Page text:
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New Developments in Automotive Autonomy

By David Glass on Aug 6, 2021 10:52:53 AM

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New Developments in Automotive Autonomy

 

Introduction

LHP Engineering Solutions is the functional safety leader committed to creating safer transportation through Advanced driver-assistance systems(ADAS), electrification, and ISO 26262. At LHP, we have had a vision of a safer autonomous automotive future for some time now. It is exciting that as a member of this industry, we are seeing this vision move closer to fruition. In this article, we highlight a few of the many initiatives where LHP is driving innovation in support of a world of functionally safe autonomous mobility.

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What Are Some of the Most Exciting Recent Trends in the Autonomous Automotive Industry?

The overall disruption in the technology industry is dramatic and impressive, as is the significant movement towards improving safety on the highway, thus saving more lives. The amount of investment that is going into this movement is staggering. Powertrains are evolving from combustion-only to electrification, hybrid, fuel cells, etc., several very exciting technologies that hold great promise.

The opportunities for LHP are breathtaking. The logistics clearly dictate that the automotive industry will have to adopt full Functional Safety Standards, ISO 26262, Safety of the Intended Functionality (SOTIF), etc., as they start to transition autonomous vehicles onto the open interstate. LHP is uniquely positioned to support those needs.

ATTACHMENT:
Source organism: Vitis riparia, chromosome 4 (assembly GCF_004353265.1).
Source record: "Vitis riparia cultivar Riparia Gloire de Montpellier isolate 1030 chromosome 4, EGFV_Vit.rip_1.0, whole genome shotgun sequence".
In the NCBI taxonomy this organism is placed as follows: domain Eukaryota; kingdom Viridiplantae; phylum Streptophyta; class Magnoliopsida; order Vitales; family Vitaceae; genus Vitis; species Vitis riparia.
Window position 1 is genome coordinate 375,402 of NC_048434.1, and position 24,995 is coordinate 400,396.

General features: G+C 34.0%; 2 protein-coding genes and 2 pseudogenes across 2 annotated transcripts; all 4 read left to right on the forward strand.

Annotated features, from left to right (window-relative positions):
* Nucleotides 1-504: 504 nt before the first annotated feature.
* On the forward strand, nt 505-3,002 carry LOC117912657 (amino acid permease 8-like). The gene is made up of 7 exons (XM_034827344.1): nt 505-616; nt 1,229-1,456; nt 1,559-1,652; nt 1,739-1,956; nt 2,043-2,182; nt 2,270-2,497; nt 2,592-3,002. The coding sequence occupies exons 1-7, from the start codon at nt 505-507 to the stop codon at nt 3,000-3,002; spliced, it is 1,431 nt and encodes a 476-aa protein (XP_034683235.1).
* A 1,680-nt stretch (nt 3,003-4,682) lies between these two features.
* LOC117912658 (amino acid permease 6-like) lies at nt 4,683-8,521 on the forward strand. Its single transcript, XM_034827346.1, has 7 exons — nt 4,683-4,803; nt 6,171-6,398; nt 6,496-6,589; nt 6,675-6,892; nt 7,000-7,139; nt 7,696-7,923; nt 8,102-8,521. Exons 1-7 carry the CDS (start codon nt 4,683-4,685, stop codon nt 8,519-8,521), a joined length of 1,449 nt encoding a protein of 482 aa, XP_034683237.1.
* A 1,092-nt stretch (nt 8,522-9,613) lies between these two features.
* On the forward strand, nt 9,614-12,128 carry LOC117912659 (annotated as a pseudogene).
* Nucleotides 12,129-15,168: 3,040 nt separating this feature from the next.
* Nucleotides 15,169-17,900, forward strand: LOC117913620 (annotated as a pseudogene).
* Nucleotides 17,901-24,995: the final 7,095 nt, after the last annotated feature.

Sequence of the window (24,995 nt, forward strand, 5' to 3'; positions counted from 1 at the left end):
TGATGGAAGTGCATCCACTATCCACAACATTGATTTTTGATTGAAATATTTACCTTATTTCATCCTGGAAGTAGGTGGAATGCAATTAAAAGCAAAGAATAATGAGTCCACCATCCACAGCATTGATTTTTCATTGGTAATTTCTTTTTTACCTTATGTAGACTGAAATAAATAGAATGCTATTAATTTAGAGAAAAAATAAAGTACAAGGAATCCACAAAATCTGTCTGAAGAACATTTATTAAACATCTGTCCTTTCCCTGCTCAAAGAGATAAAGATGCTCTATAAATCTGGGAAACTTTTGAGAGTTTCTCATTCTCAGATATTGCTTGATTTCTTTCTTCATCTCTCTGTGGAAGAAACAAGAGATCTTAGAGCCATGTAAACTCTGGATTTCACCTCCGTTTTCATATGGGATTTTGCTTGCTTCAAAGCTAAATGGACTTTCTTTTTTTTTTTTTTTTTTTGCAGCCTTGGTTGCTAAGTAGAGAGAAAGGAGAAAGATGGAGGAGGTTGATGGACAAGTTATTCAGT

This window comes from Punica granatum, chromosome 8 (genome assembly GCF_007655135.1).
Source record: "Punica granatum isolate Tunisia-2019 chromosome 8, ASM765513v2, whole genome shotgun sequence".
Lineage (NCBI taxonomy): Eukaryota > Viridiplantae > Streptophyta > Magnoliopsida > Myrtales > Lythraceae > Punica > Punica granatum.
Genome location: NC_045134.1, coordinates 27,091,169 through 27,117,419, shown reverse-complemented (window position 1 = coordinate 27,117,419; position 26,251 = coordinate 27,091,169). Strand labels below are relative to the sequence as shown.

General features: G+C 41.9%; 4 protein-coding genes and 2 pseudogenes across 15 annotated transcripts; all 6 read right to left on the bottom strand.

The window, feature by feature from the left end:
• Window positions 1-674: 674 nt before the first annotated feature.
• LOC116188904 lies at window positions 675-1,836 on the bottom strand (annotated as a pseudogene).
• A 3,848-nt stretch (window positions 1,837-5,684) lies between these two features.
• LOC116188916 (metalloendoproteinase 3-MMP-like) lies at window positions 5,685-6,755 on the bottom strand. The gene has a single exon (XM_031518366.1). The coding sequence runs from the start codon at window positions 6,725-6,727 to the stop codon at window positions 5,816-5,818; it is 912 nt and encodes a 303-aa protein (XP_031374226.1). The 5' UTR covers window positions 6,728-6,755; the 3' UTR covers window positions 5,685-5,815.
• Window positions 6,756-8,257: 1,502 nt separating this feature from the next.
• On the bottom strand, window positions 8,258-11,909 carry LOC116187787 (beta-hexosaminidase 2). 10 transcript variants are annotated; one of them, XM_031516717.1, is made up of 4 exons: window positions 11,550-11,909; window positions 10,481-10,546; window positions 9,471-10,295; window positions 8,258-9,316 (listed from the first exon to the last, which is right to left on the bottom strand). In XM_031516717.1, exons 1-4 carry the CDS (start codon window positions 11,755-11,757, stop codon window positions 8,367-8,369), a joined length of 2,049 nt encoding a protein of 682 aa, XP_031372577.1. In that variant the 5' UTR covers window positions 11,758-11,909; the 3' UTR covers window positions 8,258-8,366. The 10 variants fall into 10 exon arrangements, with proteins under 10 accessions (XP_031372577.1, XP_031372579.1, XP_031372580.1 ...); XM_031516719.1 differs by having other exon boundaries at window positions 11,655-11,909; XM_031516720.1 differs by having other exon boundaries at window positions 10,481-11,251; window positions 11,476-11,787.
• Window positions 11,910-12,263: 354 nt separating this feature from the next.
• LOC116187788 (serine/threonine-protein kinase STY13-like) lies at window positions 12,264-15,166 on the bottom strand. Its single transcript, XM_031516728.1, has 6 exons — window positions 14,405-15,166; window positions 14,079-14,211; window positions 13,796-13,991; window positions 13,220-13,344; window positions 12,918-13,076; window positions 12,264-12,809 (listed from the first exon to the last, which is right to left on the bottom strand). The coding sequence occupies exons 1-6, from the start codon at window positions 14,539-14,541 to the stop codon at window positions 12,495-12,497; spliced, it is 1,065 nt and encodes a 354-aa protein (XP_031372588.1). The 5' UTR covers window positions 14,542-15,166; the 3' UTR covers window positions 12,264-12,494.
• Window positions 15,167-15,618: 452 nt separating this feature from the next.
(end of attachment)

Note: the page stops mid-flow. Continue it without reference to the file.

The journey forward typically proceeds in measured steps. For example, we have a data center that we can turn into a test-in-the-cloud solution for test server systems. As a result, we are experiencing customers moving from having us build one test system, to loaning them an engineer for a period of time on an hourly basis. Then, they typically progress to having us deliver broad test services, where the customer can rent space on test systems and remotely test.

We provide our customers with the step-by-step expertise to help build a test case system. After it is in place, the process becomes more of a test-as-a-service, where every time the customer creates a build or a release, our servers kick in, and they produce the test results for full regression testing. Maximizing customer efficiencies while greatly expanding their capabilities at a lower cost: that is the ultimate goal.

How is LHP Improving the Functional Safety Certification Process?

Technical challenges are solved through rigorous engineering and the application of sophisticated test equipment, guided by robust vetted processes. There are several solutions that our teams are working on that are specifically related to streamlining the process for companies to achieve certification in functional safety. LHP’s approach goes beyond the test equipment alone, expanding to encompass the processes that dictate the proper utilization of that equipment, and the trustworthy application of the data it delivers.

The certification process for achieving functional safety is one marked by careful attention to detail. For example, every component within a given system must be properly analyzed. Information that must be captured includes the kind of model, and the specifications of that data or that piece of hardware. Then, a failure modes and effects analysis must be performed on that specific product within the system. This process requires building up a huge library of detailed information on every single component in the organization’s system. The sheer size of these libraries can be staggering.